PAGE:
Me: “You know what? Yes. We can wait. But, the question is, Are you prepared for my children to wait that long?”
Santa’s Helper: “Sure. We’re used to the kids.” (Said with a nervous laugh and smile as the boys volume started to increase.)
Two Hours?! Once again, the row of faux street lights trembled as Vincent tried to hurdle the fake hedge. There had to be another option.
Me: “I have an idea. How about if we go to lunch and we’ll come back during your next reservation?”
Santa’s Helper: “I really don’t know how to make a reservation.”
Me: “You are holding the IPad that contains everyone’s reservations and you can’t make one?! Are you kidding me?”
And there it was. I was becoming incredibly rude during the time of the year when the Golden Rule matters the most. I hated the tone in my voice, and then I looked at this poor kid’s face. He was just some boy working at the mall during the holiday season, and forming behind me was a group of unruly “walk-ins” who had their sights set on this helpless helper. Did I really want to be that mom? Somehow I pulled myself out of the spiraling drain of aggravation. There’s enough drama in life, I don’t need to make it any worse. Above all, with something as trivial as Santa reservations.
Me: “I’m sorry. I just can’t imagine these two are going to make it through two hours and I don’t know when we’ll have a chance to get back here.”
Santa’s Helper: “I completely understand. I think I can figure out how to get you on the schedule. Can you come back at 3:20?”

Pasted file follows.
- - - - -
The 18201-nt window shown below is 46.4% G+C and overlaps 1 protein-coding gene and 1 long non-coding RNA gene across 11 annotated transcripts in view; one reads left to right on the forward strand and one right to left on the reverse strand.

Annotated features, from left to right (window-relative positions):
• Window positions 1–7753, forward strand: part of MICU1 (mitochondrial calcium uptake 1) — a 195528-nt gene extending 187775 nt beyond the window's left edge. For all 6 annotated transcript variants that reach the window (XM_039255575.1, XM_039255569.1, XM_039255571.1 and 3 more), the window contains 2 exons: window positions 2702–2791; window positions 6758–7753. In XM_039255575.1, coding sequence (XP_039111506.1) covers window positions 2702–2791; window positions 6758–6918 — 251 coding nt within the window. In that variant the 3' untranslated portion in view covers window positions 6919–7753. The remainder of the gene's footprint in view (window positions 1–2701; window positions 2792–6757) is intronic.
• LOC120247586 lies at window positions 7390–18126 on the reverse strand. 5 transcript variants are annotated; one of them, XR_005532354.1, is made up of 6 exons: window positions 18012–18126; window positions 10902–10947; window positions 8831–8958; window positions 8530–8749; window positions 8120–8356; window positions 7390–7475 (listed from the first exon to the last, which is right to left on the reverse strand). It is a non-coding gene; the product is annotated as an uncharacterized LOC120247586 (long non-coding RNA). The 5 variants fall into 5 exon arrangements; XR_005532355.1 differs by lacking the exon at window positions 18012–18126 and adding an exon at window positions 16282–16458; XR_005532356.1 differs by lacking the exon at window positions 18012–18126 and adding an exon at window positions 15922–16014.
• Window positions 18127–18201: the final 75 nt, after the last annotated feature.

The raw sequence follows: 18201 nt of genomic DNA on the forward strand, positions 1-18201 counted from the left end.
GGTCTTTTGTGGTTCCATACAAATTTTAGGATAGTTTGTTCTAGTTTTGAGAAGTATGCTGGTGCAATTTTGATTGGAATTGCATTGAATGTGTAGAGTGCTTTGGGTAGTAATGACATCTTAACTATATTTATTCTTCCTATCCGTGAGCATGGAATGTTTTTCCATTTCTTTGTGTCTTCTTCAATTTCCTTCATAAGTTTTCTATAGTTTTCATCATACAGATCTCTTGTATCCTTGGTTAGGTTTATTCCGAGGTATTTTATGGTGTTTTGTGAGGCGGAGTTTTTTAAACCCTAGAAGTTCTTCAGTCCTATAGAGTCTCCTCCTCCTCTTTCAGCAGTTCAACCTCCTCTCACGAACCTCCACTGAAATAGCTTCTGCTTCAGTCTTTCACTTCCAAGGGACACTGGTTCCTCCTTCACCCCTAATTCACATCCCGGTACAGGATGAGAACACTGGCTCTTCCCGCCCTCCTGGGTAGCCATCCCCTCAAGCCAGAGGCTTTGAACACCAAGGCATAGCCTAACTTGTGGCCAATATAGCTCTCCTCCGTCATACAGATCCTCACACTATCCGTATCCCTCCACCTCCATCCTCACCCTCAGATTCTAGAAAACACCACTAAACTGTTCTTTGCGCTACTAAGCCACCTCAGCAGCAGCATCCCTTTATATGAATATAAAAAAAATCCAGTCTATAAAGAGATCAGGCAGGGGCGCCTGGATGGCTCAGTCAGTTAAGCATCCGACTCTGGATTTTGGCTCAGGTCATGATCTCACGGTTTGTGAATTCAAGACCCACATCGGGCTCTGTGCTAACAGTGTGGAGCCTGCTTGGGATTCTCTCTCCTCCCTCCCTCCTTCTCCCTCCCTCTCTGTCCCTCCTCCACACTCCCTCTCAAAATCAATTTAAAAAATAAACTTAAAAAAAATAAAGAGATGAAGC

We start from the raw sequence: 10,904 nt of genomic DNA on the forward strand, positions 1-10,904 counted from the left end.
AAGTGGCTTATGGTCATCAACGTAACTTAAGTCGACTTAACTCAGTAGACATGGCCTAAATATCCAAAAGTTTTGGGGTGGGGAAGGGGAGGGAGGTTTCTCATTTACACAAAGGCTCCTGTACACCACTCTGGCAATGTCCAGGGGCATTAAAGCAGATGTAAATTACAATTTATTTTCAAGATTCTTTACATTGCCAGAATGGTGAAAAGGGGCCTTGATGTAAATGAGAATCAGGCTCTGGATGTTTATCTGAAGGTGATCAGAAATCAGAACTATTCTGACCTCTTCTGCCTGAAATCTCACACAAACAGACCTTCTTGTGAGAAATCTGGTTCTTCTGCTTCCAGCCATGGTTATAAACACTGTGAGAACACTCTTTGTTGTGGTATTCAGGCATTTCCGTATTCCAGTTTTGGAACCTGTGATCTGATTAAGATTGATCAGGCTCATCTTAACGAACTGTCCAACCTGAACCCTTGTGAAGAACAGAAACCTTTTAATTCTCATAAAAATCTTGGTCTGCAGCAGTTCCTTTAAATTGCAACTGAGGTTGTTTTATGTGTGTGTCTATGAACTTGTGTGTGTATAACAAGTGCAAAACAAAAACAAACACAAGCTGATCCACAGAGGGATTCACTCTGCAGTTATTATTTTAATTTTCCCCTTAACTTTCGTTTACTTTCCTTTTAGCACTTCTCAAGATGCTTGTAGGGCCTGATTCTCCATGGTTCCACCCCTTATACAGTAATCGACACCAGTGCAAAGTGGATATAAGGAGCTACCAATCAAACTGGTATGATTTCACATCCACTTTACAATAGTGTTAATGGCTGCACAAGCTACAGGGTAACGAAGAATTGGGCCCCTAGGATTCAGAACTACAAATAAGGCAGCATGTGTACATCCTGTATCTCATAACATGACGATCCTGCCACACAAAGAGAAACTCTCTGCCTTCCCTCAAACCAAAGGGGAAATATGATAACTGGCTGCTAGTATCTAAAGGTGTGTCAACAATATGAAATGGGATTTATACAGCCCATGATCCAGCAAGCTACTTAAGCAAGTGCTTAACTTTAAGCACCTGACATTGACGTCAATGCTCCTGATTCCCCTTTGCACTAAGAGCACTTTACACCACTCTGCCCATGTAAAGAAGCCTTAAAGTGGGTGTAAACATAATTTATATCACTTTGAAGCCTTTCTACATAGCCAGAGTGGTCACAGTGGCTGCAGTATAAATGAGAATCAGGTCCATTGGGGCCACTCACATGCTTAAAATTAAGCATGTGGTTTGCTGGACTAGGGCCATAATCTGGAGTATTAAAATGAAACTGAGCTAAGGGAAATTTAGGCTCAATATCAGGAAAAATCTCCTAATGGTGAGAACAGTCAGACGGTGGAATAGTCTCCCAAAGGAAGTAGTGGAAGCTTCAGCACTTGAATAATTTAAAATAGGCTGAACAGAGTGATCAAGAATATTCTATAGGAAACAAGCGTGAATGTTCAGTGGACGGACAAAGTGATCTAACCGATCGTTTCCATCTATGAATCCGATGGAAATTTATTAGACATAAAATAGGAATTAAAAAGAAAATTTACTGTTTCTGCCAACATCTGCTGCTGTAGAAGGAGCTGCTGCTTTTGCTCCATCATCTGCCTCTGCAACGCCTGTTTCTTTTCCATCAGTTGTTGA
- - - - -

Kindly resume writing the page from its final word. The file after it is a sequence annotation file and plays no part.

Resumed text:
Me: “Yes! Thank you so much. Really. Thank you.”
Santa’s Helper: “No problem.”
About two hours later we were back at the Santa station, ready to give him our list. Now, it could have been the glass of Chardonnay at lunch, but, my guess is lunching with my friend and her children and watching and laughing as our little ones’ rambunctious behavior jelled and became one mass of squirming and giggling antics, I became reacquainted with the importance of a sense of humor and perspective. Especially, this time of year.
We had several great photos from which to choose, but this one seemed the most appropriate. 🙂
And, it seems the silly Santa photo will be a new tradition, because this is last year’s picture.
The holidays are so wonderful. But, they are also a very hard time of year for so many of us. So, why let the small things get us so worked up? I know I will have moments of sadness, as I miss Garry’s participation in our family traditions. I already have. I’ll be damned if the mall Santa is the thing that brings me down. In fact, nothing besides my heartache will bring me down, and even then I will fight it.
This holiday season I pledge to keep problems in perspective and be grateful for all I have and for all of the people in my life, for the traditions of the past, for the ones in which I will partake this year, and for new traditions I have yet to experience.
No matter your faith, I hope you’ll join us in this pledge to embody the holiday season and spread a little love and happiness. Because for those of us who experience sadness with the holiday joy, receiving and giving love is what will get us through to that chorus of Auld Lang Syne.
Thanks for reading my long-winded story. Happy Holidays!
PS- I hope we can all experience the holidays and life like these two crazy little maniacs. 🙂 They inspire me all year long to be the best person I can be.